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ARTICLE |

FOOD STAGNATION FROM ALL CAUSES.

CHARLES G. STOCKTON, M.D.
JAMA. 1905;XLV(19):1389-1394. doi:10.1001/jama.1905.52510190025001f.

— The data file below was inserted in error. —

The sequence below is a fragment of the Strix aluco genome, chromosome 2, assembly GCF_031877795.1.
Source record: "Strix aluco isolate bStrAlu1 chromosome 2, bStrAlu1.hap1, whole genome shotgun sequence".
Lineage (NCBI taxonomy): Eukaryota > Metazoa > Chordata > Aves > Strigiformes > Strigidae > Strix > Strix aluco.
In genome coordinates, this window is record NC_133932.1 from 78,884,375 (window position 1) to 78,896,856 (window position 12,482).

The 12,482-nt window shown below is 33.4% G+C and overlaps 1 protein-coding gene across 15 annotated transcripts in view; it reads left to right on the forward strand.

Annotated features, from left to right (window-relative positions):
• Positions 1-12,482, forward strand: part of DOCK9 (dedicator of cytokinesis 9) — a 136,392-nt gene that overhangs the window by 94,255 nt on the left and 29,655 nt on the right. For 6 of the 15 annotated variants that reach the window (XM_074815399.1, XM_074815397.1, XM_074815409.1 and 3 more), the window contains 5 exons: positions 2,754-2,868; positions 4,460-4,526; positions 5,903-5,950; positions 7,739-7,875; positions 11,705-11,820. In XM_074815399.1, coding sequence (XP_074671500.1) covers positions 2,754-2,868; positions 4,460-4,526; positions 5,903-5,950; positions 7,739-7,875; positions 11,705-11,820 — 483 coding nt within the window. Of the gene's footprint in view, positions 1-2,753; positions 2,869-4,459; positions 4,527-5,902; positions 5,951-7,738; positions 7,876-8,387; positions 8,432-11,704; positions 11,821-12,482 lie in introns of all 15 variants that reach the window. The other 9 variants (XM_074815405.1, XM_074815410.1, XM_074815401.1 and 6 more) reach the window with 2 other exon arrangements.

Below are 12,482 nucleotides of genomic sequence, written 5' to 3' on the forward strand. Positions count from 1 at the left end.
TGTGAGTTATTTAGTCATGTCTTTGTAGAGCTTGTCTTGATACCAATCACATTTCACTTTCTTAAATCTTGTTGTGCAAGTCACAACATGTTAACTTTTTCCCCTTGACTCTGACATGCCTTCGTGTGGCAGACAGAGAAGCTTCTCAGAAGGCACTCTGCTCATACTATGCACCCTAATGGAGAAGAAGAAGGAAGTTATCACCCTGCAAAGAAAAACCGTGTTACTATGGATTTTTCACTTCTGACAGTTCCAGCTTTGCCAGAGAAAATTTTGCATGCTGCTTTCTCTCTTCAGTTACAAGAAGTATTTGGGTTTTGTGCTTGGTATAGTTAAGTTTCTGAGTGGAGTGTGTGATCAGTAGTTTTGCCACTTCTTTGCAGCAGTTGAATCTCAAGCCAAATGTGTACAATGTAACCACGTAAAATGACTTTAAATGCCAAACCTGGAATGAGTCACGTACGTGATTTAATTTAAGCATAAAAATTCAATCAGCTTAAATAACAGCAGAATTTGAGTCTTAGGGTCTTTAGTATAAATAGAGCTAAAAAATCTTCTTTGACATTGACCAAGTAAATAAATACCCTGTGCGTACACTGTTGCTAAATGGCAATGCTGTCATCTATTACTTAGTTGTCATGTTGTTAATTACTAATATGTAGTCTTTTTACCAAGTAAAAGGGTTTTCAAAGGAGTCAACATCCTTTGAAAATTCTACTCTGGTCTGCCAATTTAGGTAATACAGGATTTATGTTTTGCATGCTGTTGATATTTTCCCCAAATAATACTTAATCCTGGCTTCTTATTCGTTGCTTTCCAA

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When the stomach fails to empty itself within a reasonable time after the taking of food, this condition is termed food stagnation. It differs in degree, depending, in part, on the character of the food taken, still more on the morbid state giving rise to the condition. Semi-liquid or pultaceous food should leave the stomach in four or five hours, and if it is retained longer there is a certain degree of stagnation. An ordinary meal composed of a variety of foods is the proper test for food stagnation. With this meal the stomach should be emptied, according to Riegel, within seven hours, and the presence of contents beyond that time is evidence of food stagnation. There are conditions, however, in which the liquid food is retained for a much longer period than five hours, and solid foods are retained for twenty-four hours or longer. Under such circumstances, we have

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